It's all about the geometry. Simple twisted pair (not zip cord, that's parallel) has excellent behavior in the midst of RF noise. Tried the fancy silver plated solid copper telfon thing: no difference between that and average copper pvc.

Galgo 1st June 2010 06:39 PM


Originally Posted by zigzagflux (
It's all about the geometry. Simple twisted pair (not zip cord, that's parallel) has excellent behavior in the midst of RF noise. Tried the fancy silver plated solid copper telfon thing: no difference between that and average copper pvc.

Is it good as speaker cables as well? what about all this extra "capacitance" when braiding the cables? or is it negligible?
What AWG would you recommend for MAX 100w RMS and Bi-wire (shall I braid 4 inductors together or in two separated pairs and then twist them or something else?)


richie00boy 1st June 2010 07:28 PM

Don't braid, twist. You must twist as pairs, e.g. the positive and negative wire for one speaker. Then simply lay the two runs required for bi-wiring, you could braid these for looks.

Actually, if you are really worried about interference you would be better off using a single wire pair instead, just of thicker gauge. 18AWG would be fine for the length you need.

Galgo 1st June 2010 07:38 PM


Originally Posted by richie00boy (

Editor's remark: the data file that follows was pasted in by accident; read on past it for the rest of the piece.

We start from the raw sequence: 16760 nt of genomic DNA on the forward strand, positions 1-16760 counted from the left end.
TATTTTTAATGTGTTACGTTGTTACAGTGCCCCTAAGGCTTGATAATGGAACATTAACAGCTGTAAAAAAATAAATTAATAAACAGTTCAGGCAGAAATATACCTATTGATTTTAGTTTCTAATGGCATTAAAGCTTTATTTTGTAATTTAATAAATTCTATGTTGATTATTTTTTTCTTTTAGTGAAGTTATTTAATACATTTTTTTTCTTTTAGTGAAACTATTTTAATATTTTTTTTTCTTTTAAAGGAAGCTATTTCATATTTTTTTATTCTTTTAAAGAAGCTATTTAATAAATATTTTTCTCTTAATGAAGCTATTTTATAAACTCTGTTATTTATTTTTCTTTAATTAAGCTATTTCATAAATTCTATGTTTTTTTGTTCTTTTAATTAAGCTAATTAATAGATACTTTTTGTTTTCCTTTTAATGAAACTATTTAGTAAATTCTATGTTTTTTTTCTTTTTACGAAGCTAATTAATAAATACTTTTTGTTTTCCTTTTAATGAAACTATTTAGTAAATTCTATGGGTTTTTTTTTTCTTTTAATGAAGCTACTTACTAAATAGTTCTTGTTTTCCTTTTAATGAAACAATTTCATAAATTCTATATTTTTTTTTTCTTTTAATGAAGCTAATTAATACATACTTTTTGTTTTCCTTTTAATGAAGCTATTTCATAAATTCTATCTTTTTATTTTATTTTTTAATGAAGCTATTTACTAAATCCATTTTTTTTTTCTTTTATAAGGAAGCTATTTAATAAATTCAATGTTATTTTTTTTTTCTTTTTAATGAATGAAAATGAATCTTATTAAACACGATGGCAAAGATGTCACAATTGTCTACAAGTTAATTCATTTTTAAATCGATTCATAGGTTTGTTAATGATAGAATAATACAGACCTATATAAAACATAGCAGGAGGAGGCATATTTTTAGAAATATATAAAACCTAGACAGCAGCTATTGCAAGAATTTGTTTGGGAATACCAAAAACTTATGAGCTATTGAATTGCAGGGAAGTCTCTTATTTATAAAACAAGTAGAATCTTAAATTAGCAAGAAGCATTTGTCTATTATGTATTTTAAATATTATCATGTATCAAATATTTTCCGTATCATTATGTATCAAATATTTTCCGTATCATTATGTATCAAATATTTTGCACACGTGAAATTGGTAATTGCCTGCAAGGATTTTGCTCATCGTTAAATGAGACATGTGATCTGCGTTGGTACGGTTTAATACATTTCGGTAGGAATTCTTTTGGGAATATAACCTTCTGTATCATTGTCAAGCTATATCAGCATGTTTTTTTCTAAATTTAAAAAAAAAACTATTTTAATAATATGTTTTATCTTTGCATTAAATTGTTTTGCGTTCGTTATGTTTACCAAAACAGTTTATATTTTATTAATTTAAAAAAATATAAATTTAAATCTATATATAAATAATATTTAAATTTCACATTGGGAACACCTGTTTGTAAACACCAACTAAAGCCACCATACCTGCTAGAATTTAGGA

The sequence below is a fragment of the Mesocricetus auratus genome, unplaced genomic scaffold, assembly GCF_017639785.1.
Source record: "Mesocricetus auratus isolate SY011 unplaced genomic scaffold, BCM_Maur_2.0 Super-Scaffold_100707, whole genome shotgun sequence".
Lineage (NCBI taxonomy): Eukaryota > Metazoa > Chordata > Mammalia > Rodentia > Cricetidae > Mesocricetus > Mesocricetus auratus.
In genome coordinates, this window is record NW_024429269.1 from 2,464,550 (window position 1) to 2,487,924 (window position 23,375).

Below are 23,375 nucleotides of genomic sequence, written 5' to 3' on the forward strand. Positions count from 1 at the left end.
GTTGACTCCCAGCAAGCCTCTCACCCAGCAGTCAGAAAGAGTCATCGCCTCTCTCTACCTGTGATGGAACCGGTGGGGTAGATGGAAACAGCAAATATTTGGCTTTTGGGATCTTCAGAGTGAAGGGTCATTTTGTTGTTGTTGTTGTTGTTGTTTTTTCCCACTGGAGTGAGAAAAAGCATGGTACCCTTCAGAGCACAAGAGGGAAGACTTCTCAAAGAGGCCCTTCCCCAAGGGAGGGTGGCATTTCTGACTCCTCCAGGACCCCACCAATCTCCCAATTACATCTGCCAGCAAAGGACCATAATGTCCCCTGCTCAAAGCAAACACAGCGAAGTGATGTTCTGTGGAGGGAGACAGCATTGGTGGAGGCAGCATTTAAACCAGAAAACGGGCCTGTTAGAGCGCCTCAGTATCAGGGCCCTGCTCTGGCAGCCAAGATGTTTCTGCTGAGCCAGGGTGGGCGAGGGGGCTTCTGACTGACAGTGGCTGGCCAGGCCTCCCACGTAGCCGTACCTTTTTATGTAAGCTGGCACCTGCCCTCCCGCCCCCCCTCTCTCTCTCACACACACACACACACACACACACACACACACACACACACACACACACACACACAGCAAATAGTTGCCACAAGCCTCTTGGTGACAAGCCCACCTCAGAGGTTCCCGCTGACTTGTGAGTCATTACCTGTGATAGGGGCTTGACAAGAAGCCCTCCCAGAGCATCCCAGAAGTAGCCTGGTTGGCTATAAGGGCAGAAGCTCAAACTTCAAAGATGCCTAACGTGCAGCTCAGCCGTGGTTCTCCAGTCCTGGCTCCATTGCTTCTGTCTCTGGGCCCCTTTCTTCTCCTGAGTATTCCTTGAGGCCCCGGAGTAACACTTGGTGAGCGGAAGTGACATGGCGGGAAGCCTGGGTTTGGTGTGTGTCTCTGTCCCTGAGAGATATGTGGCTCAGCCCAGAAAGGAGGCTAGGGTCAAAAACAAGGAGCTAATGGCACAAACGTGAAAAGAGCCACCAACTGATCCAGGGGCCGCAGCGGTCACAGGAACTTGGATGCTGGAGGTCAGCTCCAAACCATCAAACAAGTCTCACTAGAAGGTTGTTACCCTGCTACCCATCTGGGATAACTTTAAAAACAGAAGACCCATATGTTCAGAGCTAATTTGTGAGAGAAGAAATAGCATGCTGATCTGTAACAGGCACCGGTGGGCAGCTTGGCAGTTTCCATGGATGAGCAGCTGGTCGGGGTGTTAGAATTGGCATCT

Don't braid, twist. You must twist as pairs,

Hmmm.... OK (whats the big difference!?) - how can I keep the "twist" from "untwisting" - with a heatshrink or something?
How much "twisting" - as dense as possible or just few per ft?

Would it be better to use a ready made twisted pair cables - there are quite a few with 2 twisted conductors and some kind of shield - would these be suitable for audio or too high capacity (like in the CAT5 designs...)


richie00boy 1st June 2010 07:57 PM

Just take a pair of wires and keep the end in one hand. Have your writing hand about 5cm further along holding the wires free. Now twist both hands in opposite direction like you would be wrapping a sweet (candy). You should find the wire has a tendency to twist at a 'natural' rate. The twist should stay in place by itself, but you could heatshrink segments or all if you wish.

It helps if you can work on the floor or other big clear space where the wires are free to flap around and will remain supported and level.

CAT5 cable is too thin and messy, having lots of terminations to do. A screened cable would be OK but for the screen to be any good it must be earthed (grounded) at both ends, something which you probably can't do. Earthing one end only is worse than no shield as it creates an antenna.

Galgo 1st June 2010 08:06 PM

O.K. - thank you for the TWISTING guide ;) sound simple enough..
Regarding the shielded cable - why not connecting it to the ground (black) wire at each side?
And if so - why not using a coax cable (or a pair of them) and run the signal through the center with the shield connected as ground (Like many interconnect cables are made AFAIK) - any reason it's inferior to twisted pairs for speaker cables?


richie00boy 1st June 2010 08:47 PM

Connecting it to the black wire each side would have little screening effect. You could use coax but I don't feel it's thick enough, and you have a bit of an issue doing the terminations.